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new program. A budget of $50,000 is needed. There are 2000 social work members of the Exchange now. We want 5000 by Spring

If you will send your $3.00 (or more) yours will be the privilege of backing this national movement, for, by and of social workers, as it starts. The shoulder of every additional social worker will give the wheel of progress increased momentum. Come and help us move forward more quickly. Tempus Fugit and we have a long way to go.

Dr. Finley in New Work

Dr. John H. Finley, for many years a member of the Board of Directors of the Playground and Recreation Association of America, first President of the Recreation League of New York, and an able and sincere friend of the recreation movement in many phases, has recently resigned as State Commissioner of Education of New York to become identified with the New York Times. The Times comments on Dr. Finley's resignation as follows:

DR. FINLEY'S RETIREMENT Dr. John H. Finley, who retires as Commissioner of Education at Albany and now joins the staff of The Times, has labored with energy and success during his seven years' service to bring the State department and system of education to a condition of high efficiency. To supervise the workings of a department or bureau at Albany, to see to it that the clockwork of an office operates in an orderly and methodical manner—that is easy. Dr. Finley has made it his personal business to inspect and direct the working of the school system in all its branches. His former secretary, Mr. Andrew Ten Eyck, in a brief review of Dr. Finley's administration of the department published in The Evening Post of yesterday, tells how he once discovered him "walking through the south central section of the State incognito, visiting country schools. He played with the children, photographed them, queried them about their homes and their parents, asked them what they had to eat in their dinner pails.” The little country school was his special care. Mr. Ten Eyck tells further of his achievements in organization:

“Mr. Finley's seven years at Albany have been a period of important educational progress for the State of New York. Education has become a matter of deeper State concern and vastly greater State support. Provision has been made in this period for promoting the health of the school children through medical inspection, physical training and health education; for the training of boys and girls up to 18 years of age who have left school to go to work; for wider agricultural and industrial training; for the consolidation of city school laws, for the encouragement of higher education through university scholarships; for the improvement and enrichment of teacher-training; for the better compensation of teachers and for their pensioning; for the raising of professional standards and for the special training of illiterate adults throughout the State. In the opinion of those who are competent to appraise, this work is an achievement that might well have required twenty years for consummation.”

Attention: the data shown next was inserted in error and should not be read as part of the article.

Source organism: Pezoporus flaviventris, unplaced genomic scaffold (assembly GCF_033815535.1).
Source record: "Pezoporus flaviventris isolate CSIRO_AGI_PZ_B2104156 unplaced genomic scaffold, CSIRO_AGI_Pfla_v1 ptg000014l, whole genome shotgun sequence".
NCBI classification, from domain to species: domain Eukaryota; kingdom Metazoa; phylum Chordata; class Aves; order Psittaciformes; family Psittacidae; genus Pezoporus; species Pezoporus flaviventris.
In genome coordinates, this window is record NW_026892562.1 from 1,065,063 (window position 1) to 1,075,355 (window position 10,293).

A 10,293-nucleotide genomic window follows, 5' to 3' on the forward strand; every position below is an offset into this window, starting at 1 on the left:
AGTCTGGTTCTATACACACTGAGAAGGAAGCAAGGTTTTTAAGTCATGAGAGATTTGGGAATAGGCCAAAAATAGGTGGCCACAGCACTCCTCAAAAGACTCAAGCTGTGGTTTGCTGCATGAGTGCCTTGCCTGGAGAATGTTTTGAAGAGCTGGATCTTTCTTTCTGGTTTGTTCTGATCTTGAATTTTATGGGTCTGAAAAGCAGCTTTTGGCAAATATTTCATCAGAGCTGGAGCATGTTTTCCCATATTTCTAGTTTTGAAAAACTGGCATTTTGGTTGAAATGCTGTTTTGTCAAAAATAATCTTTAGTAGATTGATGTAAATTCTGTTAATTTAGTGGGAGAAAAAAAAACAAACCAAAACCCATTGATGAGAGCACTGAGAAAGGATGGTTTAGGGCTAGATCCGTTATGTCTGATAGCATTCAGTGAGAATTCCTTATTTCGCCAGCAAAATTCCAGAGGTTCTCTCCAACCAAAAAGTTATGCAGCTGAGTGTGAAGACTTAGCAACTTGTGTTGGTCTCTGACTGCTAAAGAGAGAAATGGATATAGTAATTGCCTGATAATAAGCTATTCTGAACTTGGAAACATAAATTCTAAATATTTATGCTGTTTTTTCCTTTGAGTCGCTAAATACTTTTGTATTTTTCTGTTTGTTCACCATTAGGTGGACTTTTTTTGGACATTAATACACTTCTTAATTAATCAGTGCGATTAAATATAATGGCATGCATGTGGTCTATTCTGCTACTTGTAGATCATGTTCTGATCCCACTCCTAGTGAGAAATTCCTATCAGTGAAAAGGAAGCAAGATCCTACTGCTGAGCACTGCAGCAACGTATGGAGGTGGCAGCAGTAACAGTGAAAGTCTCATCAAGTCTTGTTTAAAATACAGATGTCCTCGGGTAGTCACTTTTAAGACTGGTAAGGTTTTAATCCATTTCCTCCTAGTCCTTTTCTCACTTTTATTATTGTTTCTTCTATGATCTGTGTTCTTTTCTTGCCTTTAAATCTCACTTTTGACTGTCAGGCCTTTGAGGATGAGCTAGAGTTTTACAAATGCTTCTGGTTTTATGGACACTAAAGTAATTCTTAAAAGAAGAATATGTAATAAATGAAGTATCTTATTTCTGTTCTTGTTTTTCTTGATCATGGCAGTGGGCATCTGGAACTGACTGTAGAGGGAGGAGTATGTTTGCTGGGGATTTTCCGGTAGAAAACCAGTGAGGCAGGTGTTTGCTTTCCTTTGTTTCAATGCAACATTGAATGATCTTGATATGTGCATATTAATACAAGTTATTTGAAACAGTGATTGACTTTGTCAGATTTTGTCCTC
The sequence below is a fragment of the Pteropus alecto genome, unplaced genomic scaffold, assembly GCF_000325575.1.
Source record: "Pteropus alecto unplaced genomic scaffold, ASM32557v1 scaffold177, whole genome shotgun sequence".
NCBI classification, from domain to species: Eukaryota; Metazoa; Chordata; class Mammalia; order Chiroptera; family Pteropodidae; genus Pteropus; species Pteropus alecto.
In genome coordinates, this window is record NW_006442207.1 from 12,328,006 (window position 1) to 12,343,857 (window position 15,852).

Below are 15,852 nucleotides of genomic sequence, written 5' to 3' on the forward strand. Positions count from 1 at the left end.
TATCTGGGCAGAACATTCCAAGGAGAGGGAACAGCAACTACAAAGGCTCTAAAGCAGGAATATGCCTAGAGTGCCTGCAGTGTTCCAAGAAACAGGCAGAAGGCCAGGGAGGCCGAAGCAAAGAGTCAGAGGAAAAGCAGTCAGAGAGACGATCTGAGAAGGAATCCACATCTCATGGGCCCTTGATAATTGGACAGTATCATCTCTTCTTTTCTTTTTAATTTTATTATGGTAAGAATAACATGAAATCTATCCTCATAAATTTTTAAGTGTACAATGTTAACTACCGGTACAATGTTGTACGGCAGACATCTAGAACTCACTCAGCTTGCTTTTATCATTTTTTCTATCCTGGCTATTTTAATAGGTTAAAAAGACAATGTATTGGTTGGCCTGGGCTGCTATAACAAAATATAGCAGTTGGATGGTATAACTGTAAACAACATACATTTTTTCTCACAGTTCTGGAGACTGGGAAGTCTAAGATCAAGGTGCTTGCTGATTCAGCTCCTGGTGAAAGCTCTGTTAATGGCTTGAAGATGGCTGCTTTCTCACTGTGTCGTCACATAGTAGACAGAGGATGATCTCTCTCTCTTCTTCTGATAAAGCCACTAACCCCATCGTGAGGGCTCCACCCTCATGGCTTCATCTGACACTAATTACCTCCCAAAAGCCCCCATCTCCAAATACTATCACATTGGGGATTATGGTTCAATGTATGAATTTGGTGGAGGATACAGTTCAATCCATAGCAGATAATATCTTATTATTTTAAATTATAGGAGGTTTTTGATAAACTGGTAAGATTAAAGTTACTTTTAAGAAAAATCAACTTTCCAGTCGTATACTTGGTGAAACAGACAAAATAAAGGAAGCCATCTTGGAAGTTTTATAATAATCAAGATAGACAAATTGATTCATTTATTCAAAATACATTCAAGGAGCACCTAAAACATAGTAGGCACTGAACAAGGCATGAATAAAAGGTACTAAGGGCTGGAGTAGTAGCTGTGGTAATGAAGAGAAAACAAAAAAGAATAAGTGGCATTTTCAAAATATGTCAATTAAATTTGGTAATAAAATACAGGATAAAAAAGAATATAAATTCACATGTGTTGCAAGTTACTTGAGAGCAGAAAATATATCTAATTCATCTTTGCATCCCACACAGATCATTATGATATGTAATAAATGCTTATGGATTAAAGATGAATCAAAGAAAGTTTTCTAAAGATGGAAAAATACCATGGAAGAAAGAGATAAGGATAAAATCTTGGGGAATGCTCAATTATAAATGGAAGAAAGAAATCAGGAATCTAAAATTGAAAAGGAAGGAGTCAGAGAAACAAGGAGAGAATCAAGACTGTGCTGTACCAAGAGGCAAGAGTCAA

The Times would not like to feel that in inviting Dr. Finley to another field of activity it has altogether deprived the State of his invaluable services. The knowledge and experience he has gained in practical service will still be put to public use. His interest in the educational system of the State will not be amiss; with counsel, advice and suggestion he will be in a position to promote and develop whatever is found to be good and sound in education. But it is of manifest importance that, in choosing the new Commissioner, the Board of Regents seek out a successor to Dr. Finley who will be able to continue to the best advantage of the State the work he has done so well.

Playgrounds for Colored America*
Ernest T. Attwell, Community Service, Incorporated

It has long been assumed that so universal a worker as the colored man has not time for play either in youth or thereafter. For his salvation and for the solving of his problems we have long heard of the value of religion, of education and of work, but until lately we have not heard much of his need for recreation.

Recreation is by far the quickest approach to the colored man. He is deeply religious. He is eager to learn. But like all other

* Reprinted from Park International, November, 1920

peoples of all other times, he likes to play. And communities are learning that it is just as necessary to find wholesome outlets for his play instinct as it is to foster his religious and educational life-that parks and equipped play spaces are just as necessary for his development as are churches and schools.

The keen desire on the part of colored people for proper recreation facilities in towns and cities is in evidence in every locality, but as yet comparatively small provision has been made for his need in this respect. Playgrounds and recreation parks are entirely lacking in many neighborhoods in the North where colored people reside, and in many sections of the South play facilities have not been developed for any group. Of the seventeen hundred cities to which inquiries were recently sent by the Playground and Recreation Association of America, four hundred and twenty-eight municipalities claimed to maintain 3,969 playgrounds and recreation centers under paid leadership. Fifty-six of the cities reporting maintain one hundred and eight playgrounds for the exclusive use of colored children. In addition, fourteen cities reported that their playgrounds were used by both white and colored children. These reports indicate, as undoubtedly full and complete returns would show, that about three per cent of all of the playgrounds now operated in America, beckon colored inhabitants to participate in the activities incident to their use. Thus far, only seventy cities provide open recreation spaces for colored people.